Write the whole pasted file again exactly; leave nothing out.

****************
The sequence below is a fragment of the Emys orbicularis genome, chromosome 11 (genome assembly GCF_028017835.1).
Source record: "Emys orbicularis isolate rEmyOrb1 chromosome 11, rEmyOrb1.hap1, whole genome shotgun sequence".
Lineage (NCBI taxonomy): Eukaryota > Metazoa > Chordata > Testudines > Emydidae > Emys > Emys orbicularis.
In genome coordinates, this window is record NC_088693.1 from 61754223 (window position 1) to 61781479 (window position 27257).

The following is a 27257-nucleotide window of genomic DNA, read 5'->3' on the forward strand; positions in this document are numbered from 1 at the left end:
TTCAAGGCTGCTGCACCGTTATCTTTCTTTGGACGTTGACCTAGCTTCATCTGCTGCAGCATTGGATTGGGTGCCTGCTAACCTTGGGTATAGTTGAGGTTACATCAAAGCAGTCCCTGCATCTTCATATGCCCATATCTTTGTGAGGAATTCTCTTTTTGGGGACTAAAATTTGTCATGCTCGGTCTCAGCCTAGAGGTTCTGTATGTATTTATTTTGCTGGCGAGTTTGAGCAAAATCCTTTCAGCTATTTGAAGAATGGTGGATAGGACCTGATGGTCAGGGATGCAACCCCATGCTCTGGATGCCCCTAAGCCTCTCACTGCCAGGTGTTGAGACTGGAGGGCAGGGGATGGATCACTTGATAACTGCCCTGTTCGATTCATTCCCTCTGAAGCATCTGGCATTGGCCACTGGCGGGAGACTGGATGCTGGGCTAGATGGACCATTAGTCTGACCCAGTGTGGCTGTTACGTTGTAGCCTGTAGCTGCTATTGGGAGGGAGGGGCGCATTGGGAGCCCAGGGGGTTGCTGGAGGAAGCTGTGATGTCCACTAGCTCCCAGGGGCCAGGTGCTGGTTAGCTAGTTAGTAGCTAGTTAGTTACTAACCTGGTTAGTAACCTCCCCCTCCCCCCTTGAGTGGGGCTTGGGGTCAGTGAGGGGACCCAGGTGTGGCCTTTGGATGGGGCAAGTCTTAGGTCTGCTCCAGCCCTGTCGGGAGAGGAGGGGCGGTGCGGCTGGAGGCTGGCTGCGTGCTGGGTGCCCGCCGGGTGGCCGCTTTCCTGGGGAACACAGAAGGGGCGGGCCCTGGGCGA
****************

The sequence below is a fragment of the Emys orbicularis genome, chromosome 11 (genome assembly GCF_028017835.1).
Source record: "Emys orbicularis isolate rEmyOrb1 chromosome 11, rEmyOrb1.hap1, whole genome shotgun sequence".
Lineage (NCBI taxonomy): Eukaryota > Metazoa > Chordata > Testudines > Emydidae > Emys > Emys orbicularis.
In genome coordinates, this window is record NC_088693.1 from 61754223 (window position 1) to 61781479 (window position 27257).

The following is a 27257-nucleotide window of genomic DNA, read 5'->3' on the forward strand; positions in this document are numbered from 1 at the left end:
TTCAAGGCTGCTGCACCGTTATCTTTCTTTGGACGTTGACCTAGCTTCATCTGCTGCAGCATTGGATTGGGTGCCTGCTAACCTTGGGTATAGTTGAGGTTACATCAAAGCAGTCCCTGCATCTTCATATGCCCATATCTTTGTGAGGAATTCTCTTTTTGGGGACTAAAATTTGTCATGCTCGGTCTCAGCCTAGAGGTTCTGTATGTATTTATTTTGCTGGCGAGTTTGAGCAAAATCCTTTCAGCTATTTGAAGAATGGTGGATAGGACCTGATGGTCAGGGATGCAACCCCATGCTCTGGATGCCCCTAAGCCTCTCACTGCCAGGTGTTGAGACTGGAGGGCAGGGGATGGATCACTTGATAACTGCCCTGTTCGATTCATTCCCTCTGAAGCATCTGGCATTGGCCACTGGCGGGAGACTGGATGCTGGGCTAGATGGACCATTAGTCTGACCCAGTGTGGCTGTTACGTTGTAGCCTGTAGCTGCTATTGGGAGGGAGGGGCGCATTGGGAGCCCAGGGGGTTGCTGGAGGAAGCTGTGATGTCCACTAGCTCCCAGGGGCCAGGTGCTGGTTAGCTAGTTAGTAGCTAGTTAGTTACTAACCTGGTTAGTAACCTCCCCCTCCCCCCTTGAGTGGGGCTTGGGGTCAGTGAGGGGACCCAGGTGTGGCCTTTGGATGGGGCAAGTCTTAGGTCTGCTCCAGCCCTGTCGGGAGAGGAGGGGCGGTGCGGCTGGAGGCTGGCTGCGTGCTGGGTGCCCGCCGGGTGGCCGCTTTCCTGGGGAACACAGAAGGGGCGGGCCCTGGGCGA